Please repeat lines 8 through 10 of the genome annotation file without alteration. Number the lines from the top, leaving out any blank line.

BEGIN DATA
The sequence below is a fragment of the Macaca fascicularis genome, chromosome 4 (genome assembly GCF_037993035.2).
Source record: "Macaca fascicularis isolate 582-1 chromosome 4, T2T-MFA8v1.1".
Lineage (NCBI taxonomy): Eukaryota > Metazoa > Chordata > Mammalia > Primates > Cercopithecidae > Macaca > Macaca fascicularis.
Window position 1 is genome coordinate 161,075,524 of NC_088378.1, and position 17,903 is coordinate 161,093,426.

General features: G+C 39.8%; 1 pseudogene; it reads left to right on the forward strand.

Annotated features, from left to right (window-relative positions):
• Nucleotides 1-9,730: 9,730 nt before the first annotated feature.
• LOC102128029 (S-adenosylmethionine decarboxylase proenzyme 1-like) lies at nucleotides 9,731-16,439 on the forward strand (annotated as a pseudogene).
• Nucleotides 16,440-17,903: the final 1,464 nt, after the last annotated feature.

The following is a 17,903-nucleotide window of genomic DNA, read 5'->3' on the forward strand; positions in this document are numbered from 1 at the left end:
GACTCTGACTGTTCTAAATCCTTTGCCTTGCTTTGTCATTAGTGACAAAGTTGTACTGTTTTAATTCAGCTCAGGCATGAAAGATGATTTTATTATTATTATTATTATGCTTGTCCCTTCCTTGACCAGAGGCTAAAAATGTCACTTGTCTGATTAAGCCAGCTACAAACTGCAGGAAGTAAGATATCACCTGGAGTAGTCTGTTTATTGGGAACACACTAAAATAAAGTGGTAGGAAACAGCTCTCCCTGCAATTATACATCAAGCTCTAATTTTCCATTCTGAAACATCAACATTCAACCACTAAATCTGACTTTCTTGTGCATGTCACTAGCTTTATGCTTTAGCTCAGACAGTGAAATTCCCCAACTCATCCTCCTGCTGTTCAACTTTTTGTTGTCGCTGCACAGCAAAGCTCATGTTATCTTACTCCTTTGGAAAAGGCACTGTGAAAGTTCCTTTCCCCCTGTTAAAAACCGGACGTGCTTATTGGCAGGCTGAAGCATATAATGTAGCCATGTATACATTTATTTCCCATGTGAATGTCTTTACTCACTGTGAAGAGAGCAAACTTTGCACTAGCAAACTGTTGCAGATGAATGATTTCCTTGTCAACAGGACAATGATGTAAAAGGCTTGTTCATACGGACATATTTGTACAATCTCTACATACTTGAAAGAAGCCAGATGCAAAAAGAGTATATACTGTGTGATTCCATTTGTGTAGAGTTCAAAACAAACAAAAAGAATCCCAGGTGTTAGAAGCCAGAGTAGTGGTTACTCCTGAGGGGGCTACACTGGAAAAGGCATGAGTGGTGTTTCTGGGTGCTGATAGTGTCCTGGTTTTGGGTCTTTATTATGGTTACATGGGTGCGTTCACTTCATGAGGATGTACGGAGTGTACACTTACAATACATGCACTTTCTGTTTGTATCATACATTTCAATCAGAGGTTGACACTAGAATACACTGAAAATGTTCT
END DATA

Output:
• LOC102128029 (S-adenosylmethionine decarboxylase proenzyme 1-like) lies at nucleotides 9,731-16,439 on the forward strand (annotated as a pseudogene).
• Nucleotides 16,440-17,903: the final 1,464 nt, after the last annotated feature.

The following is a 17,903-nucleotide window of genomic DNA, read 5'->3' on the forward strand; positions in this document are numbered from 1 at the left end: